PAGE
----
Matt Charette, WHOI & Chris Reddy, WHOI Sponsored by: MC&G Department This will be held virtually over Webex. Event address…Read More
Chris Reddy is an expert in oil spill science who in 2010 helped determine the size, heading, and chemical composition of the underwater plume from an oceanographic research vessel and underwater robot near the Macondo well site, about 80 miles south of New Orleans.
Gary Shigenaka and Charlie Henry, NOAA Sponsored by: NOAA To register, please visit: https://register.gotowebinar.com/register/7361445159131778317Read More
Ten years ago, Dr. Chris Reddy and dozens of his colleagues were called to the Gulf of Mexico to address what would soon become the largest human-caused oil spill in history. What have we learned a decade later? Join us as Chris takes a look back at how far we’ve come and answers your questions about what science can tell us about oil spills and the ongoing recovery on land and in the ocean.Read More
Ten years ago, a powerful explosion destroyed an oil rig in the Gulf of Mexico, killing 11 workers and injuring 17 others. Over a span of 87 days, the Deepwater Horizon well released an estimated 168 million gallons of oil and 45 million gallons of natural gas into the ocean, making it the largest accidental marine oil spill in history.Read More
It’s been a decade since the explosion of the BP oil rig in the Gulf of Mexico. Frontline WHOI scientists face unprecedented challenges when called to respond to the largest accidental oil spill in history.Read More
Ten years after the Deepwater Horizon explosion caused the largest accidental marine oil spill in history, WHOI marine geochemists Elizabeth Kujawinski and Christopher Reddy review what they— and their science colleagues from around the world—have learned.Read More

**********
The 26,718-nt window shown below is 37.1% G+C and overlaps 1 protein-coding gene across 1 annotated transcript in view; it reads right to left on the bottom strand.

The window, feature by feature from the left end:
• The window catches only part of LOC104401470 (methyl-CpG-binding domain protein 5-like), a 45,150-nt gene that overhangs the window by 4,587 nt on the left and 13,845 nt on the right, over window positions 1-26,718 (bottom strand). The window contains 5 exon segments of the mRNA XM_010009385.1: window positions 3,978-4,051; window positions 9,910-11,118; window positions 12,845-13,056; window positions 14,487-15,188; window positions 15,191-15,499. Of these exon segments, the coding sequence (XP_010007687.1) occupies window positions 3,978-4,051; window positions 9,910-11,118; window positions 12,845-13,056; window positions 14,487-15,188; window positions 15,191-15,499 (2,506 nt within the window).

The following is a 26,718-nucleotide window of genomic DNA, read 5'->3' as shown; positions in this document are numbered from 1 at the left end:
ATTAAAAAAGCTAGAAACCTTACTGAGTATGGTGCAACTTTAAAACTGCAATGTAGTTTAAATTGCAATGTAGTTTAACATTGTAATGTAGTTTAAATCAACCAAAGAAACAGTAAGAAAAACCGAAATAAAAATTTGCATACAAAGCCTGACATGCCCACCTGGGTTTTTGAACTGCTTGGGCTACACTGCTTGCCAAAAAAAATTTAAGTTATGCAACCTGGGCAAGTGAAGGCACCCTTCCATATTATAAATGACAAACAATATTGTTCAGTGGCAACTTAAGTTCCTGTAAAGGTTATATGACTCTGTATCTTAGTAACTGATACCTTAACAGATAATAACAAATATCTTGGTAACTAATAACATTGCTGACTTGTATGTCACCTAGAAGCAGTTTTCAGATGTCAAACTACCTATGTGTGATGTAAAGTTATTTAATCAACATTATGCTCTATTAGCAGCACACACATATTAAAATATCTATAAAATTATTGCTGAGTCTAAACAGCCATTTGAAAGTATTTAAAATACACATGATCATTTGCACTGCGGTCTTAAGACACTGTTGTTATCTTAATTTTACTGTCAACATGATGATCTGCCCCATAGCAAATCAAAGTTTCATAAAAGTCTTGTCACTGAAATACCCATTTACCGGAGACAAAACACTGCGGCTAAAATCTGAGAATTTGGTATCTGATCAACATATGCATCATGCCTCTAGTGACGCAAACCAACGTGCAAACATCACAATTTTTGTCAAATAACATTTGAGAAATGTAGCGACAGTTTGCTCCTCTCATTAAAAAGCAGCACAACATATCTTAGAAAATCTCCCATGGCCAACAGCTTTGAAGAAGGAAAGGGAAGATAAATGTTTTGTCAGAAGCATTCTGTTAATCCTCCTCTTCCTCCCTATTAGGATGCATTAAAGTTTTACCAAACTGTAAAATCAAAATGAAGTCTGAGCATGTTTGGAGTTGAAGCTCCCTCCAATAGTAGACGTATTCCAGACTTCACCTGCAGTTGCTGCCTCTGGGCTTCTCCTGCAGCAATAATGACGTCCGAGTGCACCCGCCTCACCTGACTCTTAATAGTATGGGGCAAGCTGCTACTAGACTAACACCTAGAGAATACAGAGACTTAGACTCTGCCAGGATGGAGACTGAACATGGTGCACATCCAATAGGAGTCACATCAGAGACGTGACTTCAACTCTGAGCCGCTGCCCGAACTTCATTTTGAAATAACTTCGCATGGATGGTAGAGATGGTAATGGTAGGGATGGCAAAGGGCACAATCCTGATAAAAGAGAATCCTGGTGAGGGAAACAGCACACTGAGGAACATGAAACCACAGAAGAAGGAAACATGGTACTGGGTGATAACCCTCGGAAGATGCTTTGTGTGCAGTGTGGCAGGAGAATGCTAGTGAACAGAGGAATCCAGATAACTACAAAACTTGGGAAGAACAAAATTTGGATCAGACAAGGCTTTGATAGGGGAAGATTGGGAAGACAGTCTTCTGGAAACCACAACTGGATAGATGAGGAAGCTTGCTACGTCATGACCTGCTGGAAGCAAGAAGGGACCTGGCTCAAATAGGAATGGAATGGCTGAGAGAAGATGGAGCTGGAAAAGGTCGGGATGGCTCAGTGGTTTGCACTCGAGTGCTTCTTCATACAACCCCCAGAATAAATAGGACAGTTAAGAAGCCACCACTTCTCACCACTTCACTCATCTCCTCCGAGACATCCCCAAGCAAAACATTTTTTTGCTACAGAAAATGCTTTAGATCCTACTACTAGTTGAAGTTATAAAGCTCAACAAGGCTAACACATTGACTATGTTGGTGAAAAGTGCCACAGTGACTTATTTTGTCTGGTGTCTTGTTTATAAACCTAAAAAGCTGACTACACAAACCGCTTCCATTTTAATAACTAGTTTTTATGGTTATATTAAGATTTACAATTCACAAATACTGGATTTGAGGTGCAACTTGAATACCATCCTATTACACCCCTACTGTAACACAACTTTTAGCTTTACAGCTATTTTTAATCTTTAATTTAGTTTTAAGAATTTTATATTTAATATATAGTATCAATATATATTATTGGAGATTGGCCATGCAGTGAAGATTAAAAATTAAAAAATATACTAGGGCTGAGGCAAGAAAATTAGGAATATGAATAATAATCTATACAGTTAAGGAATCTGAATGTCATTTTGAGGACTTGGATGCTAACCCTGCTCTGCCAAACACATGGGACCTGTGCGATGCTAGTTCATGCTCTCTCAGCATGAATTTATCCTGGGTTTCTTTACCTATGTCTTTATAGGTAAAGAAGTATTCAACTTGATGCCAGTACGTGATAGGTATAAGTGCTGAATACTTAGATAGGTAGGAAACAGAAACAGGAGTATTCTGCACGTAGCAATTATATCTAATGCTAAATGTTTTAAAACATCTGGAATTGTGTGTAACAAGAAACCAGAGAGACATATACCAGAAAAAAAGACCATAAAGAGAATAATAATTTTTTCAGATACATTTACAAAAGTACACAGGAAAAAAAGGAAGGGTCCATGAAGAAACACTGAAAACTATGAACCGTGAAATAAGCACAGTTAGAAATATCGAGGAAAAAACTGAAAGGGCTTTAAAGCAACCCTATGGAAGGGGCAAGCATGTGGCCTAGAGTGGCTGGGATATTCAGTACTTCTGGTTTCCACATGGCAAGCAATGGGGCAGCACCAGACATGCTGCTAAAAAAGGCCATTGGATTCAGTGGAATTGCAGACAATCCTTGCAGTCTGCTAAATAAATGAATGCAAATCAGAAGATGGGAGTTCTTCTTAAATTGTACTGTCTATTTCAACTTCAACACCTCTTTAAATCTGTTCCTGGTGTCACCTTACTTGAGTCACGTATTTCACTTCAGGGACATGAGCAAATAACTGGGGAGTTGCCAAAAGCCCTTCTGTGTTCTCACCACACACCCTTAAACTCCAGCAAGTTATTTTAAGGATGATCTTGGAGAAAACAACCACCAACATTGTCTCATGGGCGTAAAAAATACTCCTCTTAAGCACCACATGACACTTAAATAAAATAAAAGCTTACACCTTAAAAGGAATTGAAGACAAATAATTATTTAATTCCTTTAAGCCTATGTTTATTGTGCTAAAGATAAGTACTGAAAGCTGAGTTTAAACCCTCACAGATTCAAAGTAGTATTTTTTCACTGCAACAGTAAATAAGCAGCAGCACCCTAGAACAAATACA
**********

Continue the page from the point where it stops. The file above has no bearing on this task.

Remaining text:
Beach parking lots across Cape Cod are closed to reduce the spread of COVID-19. As summertime approaches, will the beach crowds that normally show up after Memorial Day will be staying away this year? WHOI microbiologist Amy Apprill weighs in.Read More
“I think Earth Day has always been an opportunity to celebrate the environment around us and how we can take action,” said Judith McDowell, a scientist at the Woods Hole Oceanographic Institution in Woods Hole. “To me Rachel Carson is the epitome of what we choose to celebrate on Earth Day.”
“We have an opportunity now, where there is public awareness,” said Mark Hahn, a senior scientist at the Woods Hole Oceanographic Institution. “They (plastics) don’t belong there (in the ocean).”
“Studying microplastics is hard because [they are] not a single contaminant like lead or a uniform contaminant like PCBs [polychlorinated biphenyls],” said NIEHS grantee Mark Hahn, Ph.D., a senior scientist at Woods Hole Oceanographic Institution. “It is a diverse and complex mixture of materials.”
The threat to human health is complex and poorly understood. “There are a lot more questions than answers at this point,” says Mark Hahn, a toxicologist at WHOI who studies microplastics.
In 2018, researchers from WHOI and their collaborators from Haverford College collected oil samples from the 1989 Exxon Valdez spill deposited on the shores of McClure Bay in Prince William Sound, Alaska.Read More
A recent studyfound that when four different types of post-consumer microplastics collected from the waters of the North Pacific Gyre were placed under a solar simulator, they dissolved into organic carbon.
Suzi Clark, WHOI Sponsored by: AOP&E DepartmentRead More